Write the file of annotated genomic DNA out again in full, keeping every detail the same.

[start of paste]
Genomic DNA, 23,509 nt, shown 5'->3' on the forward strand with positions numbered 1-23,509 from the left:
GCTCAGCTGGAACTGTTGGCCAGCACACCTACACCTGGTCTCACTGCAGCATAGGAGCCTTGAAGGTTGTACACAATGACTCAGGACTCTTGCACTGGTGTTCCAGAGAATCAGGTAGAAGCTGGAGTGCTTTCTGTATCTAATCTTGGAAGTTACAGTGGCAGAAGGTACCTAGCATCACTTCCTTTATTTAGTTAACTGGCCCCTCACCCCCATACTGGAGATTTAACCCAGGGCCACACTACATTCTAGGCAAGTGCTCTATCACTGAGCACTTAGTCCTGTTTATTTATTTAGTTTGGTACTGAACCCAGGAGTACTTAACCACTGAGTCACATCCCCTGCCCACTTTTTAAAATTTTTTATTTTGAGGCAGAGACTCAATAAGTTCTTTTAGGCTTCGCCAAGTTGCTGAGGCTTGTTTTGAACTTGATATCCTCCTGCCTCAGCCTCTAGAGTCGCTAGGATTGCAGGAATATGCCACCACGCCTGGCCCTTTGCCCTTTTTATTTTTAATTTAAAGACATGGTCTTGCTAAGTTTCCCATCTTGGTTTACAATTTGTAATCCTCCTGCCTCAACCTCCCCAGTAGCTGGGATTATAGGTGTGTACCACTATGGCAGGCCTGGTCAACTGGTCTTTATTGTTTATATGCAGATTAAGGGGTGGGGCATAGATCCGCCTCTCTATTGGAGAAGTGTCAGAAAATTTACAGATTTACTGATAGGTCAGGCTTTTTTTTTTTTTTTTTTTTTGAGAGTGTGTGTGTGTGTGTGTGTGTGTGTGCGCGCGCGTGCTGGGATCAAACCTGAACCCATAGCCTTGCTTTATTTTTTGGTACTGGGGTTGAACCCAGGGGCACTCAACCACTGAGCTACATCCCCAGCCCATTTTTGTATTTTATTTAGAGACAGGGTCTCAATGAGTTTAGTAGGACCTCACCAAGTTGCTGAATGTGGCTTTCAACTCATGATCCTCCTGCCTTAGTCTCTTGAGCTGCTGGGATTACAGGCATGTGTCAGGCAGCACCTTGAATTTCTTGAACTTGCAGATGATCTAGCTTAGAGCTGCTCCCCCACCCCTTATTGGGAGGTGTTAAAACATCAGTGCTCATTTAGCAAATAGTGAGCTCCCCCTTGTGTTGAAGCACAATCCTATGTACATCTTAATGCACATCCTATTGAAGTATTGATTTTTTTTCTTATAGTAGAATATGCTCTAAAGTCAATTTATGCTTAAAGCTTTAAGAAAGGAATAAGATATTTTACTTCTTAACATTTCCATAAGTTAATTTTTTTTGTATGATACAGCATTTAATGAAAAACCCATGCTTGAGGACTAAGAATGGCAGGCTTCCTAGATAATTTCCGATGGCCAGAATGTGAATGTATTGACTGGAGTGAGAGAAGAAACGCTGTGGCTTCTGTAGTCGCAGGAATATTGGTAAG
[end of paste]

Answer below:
Genomic DNA, 23,509 nt, shown 5'->3' on the forward strand with positions numbered 1-23,509 from the left:
GCTCAGCTGGAACTGTTGGCCAGCACACCTACACCTGGTCTCACTGCAGCATAGGAGCCTTGAAGGTTGTACACAATGACTCAGGACTCTTGCACTGGTGTTCCAGAGAATCAGGTAGAAGCTGGAGTGCTTTCTGTATCTAATCTTGGAAGTTACAGTGGCAGAAGGTACCTAGCATCACTTCCTTTATTTAGTTAACTGGCCCCTCACCCCCATACTGGAGATTTAACCCAGGGCCACACTACATTCTAGGCAAGTGCTCTATCACTGAGCACTTAGTCCTGTTTATTTATTTAGTTTGGTACTGAACCCAGGAGTACTTAACCACTGAGTCACATCCCCTGCCCACTTTTTAAAATTTTTTATTTTGAGGCAGAGACTCAATAAGTTCTTTTAGGCTTCGCCAAGTTGCTGAGGCTTGTTTTGAACTTGATATCCTCCTGCCTCAGCCTCTAGAGTCGCTAGGATTGCAGGAATATGCCACCACGCCTGGCCCTTTGCCCTTTTTATTTTTAATTTAAAGACATGGTCTTGCTAAGTTTCCCATCTTGGTTTACAATTTGTAATCCTCCTGCCTCAACCTCCCCAGTAGCTGGGATTATAGGTGTGTACCACTATGGCAGGCCTGGTCAACTGGTCTTTATTGTTTATATGCAGATTAAGGGGTGGGGCATAGATCCGCCTCTCTATTGGAGAAGTGTCAGAAAATTTACAGATTTACTGATAGGTCAGGCTTTTTTTTTTTTTTTTTTTTTGAGAGTGTGTGTGTGTGTGTGTGTGTGTGTGCGCGCGCGTGCTGGGATCAAACCTGAACCCATAGCCTTGCTTTATTTTTTGGTACTGGGGTTGAACCCAGGGGCACTCAACCACTGAGCTACATCCCCAGCCCATTTTTGTATTTTATTTAGAGACAGGGTCTCAATGAGTTTAGTAGGACCTCACCAAGTTGCTGAATGTGGCTTTCAACTCATGATCCTCCTGCCTTAGTCTCTTGAGCTGCTGGGATTACAGGCATGTGTCAGGCAGCACCTTGAATTTCTTGAACTTGCAGATGATCTAGCTTAGAGCTGCTCCCCCACCCCTTATTGGGAGGTGTTAAAACATCAGTGCTCATTTAGCAAATAGTGAGCTCCCCCTTGTGTTGAAGCACAATCCTATGTACATCTTAATGCACATCCTATTGAAGTATTGATTTTTTTTCTTATAGTAGAATATGCTCTAAAGTCAATTTATGCTTAAAGCTTTAAGAAAGGAATAAGATATTTTACTTCTTAACATTTCCATAAGTTAATTTTTTTTGTATGATACAGCATTTAATGAAAAACCCATGCTTGAGGACTAAGAATGGCAGGCTTCCTAGATAATTTCCGATGGCCAGAATGTGAATGTATTGACTGGAGTGAGAGAAGAAACGCTGTGGCTTCTGTAGTCGCAGGAATATTGGTAAG